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WASHINGTON (AP) — When the Census Bureau reported an increase in the number of people without health insurance in America, it sent political partisans reaching for talking points on the Obama-era health law and its travails. But the new numbers suggest that fears of the Trump administration’s immigration crackdown may be a more significant factor in the slippage.

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(PRNewswire) — With a raging opioid epidemic in the U.S. and millions of leftover prescription pills in homes, Mothers Against Prescription Drug Abuse (MAPDA) and Recovery Centers of America (RCA) believe everyone has a duty to destroy and deactivate unused medications in a safe and environmentally friendly way. RCA and MAPDA are teaming up on this issue to help bring awareness to the public on the dangers of unused and expired prescription pills in their homes.

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Susanna Harris was sitting in her lab class for her graduate program at the University of North Carolina at Chapel Hill when she received an email that told her she had failed what she describes as “the most important exam in grad school,” the doctoral qualifying exam. She took the rest of the day off, went home and baked cookies.

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LONDON (AP) — The World Health Organization’s emergencies chief said the ongoing Ebola outbreak in Congo is approaching a “stark” milestone with nearly 2,000 people killed by the virus in the year-long epidemic. In a press briefing on Friday, Dr. Mike Ryan said that although the U.N. health agency has the vaccines and drugs that could potentially change the course of the outbreak, delivering those to the people who need them is still proving problematic.

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(Metro) — Cancer affects people from all walks of life. The American Cancer Society says that, in 2019, there will be approximately 141,000 cancer cases diagnosed and about 103,000 cancer deaths in the United States. Breast cancer, lung cancer and prostate cancer are some of the most common cancers, although just about any area of the body can be affected by the cell mutations that lead to cancer.

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Cancer takes a toll on people’s bodies and minds and even the people around them. Upon being diagnosed with cancer, people understandably focus on the toll the disease may take. While the physical and mental toll can be considerable, the financial toll can be significant as well.

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(Metro) — The decision to become a bone marrow donor is a selfless and heroic act. According to Be the Match, a global leader in marrow transplantation, a bone marrow or cord blood transplant may be the best treatment option or the only potential cure for patients with various diseases, including leukemia, lymphoma and sickle cell anemia.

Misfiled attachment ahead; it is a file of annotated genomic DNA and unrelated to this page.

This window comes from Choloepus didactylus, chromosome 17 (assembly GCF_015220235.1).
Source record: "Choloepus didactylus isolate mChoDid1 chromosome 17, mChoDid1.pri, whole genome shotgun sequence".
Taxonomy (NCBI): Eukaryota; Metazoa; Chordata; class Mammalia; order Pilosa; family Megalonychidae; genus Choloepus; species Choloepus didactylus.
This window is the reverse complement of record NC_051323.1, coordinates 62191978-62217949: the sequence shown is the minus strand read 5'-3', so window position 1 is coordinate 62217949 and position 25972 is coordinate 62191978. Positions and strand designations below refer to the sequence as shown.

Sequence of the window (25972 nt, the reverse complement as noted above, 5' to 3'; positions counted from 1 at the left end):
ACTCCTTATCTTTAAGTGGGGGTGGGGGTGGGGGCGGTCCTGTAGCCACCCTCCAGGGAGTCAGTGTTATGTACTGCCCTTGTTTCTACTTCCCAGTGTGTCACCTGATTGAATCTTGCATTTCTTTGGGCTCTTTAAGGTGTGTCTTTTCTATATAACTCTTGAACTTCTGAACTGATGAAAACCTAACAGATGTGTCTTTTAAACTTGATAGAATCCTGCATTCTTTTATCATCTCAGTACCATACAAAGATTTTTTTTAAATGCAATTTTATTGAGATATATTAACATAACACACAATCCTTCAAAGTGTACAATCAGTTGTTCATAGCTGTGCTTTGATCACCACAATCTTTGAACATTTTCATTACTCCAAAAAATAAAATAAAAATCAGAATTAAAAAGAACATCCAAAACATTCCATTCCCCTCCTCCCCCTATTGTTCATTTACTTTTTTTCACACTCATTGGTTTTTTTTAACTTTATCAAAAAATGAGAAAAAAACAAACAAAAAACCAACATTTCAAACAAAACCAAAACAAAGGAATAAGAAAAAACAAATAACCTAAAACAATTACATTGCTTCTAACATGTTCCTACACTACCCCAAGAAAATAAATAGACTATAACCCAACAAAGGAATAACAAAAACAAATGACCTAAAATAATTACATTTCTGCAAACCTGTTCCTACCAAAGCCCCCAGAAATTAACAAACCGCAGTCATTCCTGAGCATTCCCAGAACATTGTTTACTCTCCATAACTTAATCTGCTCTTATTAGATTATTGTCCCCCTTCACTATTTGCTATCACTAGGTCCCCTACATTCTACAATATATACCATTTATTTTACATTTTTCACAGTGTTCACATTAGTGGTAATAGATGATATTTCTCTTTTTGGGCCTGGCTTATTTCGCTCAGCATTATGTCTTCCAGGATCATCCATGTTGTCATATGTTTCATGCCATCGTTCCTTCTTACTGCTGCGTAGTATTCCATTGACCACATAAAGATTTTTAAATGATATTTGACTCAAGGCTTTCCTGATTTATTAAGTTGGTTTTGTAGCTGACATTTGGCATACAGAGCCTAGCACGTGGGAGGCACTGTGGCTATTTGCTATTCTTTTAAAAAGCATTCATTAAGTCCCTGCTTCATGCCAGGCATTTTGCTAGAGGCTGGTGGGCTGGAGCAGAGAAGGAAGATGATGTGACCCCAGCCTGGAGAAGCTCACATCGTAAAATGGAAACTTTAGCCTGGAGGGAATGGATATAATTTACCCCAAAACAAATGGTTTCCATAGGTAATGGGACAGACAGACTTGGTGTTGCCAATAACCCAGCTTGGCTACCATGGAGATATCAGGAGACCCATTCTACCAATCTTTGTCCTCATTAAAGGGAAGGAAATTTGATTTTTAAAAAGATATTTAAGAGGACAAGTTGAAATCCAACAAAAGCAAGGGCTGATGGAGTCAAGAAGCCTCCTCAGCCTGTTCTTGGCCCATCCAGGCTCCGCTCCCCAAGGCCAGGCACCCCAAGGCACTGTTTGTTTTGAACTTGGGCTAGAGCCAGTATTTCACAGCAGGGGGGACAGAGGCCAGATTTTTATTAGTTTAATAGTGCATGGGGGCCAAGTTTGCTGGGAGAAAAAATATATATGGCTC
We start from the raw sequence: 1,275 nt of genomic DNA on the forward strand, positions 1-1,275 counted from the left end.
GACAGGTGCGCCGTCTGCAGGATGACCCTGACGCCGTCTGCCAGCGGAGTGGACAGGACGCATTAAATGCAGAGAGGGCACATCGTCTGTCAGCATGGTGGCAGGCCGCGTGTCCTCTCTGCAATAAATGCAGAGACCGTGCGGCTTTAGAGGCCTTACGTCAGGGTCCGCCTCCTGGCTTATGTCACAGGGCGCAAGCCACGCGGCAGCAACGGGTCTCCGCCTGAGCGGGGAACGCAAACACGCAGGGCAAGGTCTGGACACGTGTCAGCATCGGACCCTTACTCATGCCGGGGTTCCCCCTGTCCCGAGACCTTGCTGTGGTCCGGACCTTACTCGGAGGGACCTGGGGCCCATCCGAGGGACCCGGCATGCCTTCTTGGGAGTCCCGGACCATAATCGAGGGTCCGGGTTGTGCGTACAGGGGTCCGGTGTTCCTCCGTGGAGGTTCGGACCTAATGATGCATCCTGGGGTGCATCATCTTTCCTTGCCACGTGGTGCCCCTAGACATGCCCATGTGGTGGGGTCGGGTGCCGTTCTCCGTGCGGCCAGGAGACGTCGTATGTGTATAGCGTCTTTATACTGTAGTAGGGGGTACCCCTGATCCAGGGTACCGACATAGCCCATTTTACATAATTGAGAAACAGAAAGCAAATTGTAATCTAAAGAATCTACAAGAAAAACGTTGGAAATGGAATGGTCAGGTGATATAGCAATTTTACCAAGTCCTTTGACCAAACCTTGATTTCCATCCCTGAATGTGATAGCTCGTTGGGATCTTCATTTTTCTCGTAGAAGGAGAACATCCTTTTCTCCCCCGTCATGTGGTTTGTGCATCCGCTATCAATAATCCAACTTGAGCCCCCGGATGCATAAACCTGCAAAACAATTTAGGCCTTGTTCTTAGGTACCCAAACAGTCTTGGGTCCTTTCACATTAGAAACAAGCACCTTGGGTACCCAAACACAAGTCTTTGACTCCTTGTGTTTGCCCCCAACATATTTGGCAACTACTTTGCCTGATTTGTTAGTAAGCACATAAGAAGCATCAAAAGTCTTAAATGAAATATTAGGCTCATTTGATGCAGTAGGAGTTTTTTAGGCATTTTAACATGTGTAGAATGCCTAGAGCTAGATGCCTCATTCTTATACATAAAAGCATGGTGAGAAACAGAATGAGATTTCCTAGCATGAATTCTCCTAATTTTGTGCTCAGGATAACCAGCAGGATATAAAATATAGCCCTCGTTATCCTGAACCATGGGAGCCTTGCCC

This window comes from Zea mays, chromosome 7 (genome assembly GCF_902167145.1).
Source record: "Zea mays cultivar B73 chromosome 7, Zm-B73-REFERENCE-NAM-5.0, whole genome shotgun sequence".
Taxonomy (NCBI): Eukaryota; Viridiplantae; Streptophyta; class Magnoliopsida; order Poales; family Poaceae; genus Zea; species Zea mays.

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(Metro) — Strength training is an important component of a healthy lifestyle. According to the Mayo Clinic, strength training helps people reduce their body fat, increase their lean muscle mass and efficiently burn calories. In fact, in its 2018 Physical Activity Guidelines for Americans report, the Department of Health and Human Services recommends all adults perform moderate or greater-intensity muscle strengthening activities on two or more days per week.

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(Metro) — According to the Department of Health and Human Services, about $117 billion in annual health care costs in the United States is linked to a lack of physical activity. And that burden is not exclusive to the United States, as estimates from the World Health Organization (WHO) suggest that the global cost of physical inactivity exceeds $54 billion annually.

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(Metro) — The destination is picked, the tickets are purchased and now you’re about to taxi down the runway, waiting for your plane to depart. Just then several coughs ring out in the cabin as the dry overhead air starts pouring out of the vents. That’s when you start to wonder if you’ll be nursing cold medicine instead of tropical drinks this vacation.

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Outdoor entertaining has many advantages. Cooking on a grill can make it easier to feed a crowd, while fresh air can make any occasion more fun. One pesky obstacle when entertaining outdoors is bugs. Nothing can ruin outdoor meals quite like insects. Finding a gnat in your soft drink or ants coursing over your hot dog can quickly destroy your appetite.

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Many people expect their vision to fade as they grow older. Such expectations are not unfounded, as the National Eye Institute notes that certain vision changes, including diminished vision and difficulty distinguishing colors, are a normal part of aging. But even children can experience changing vision, which only highlights the importance of kids receiving routine eye exams.

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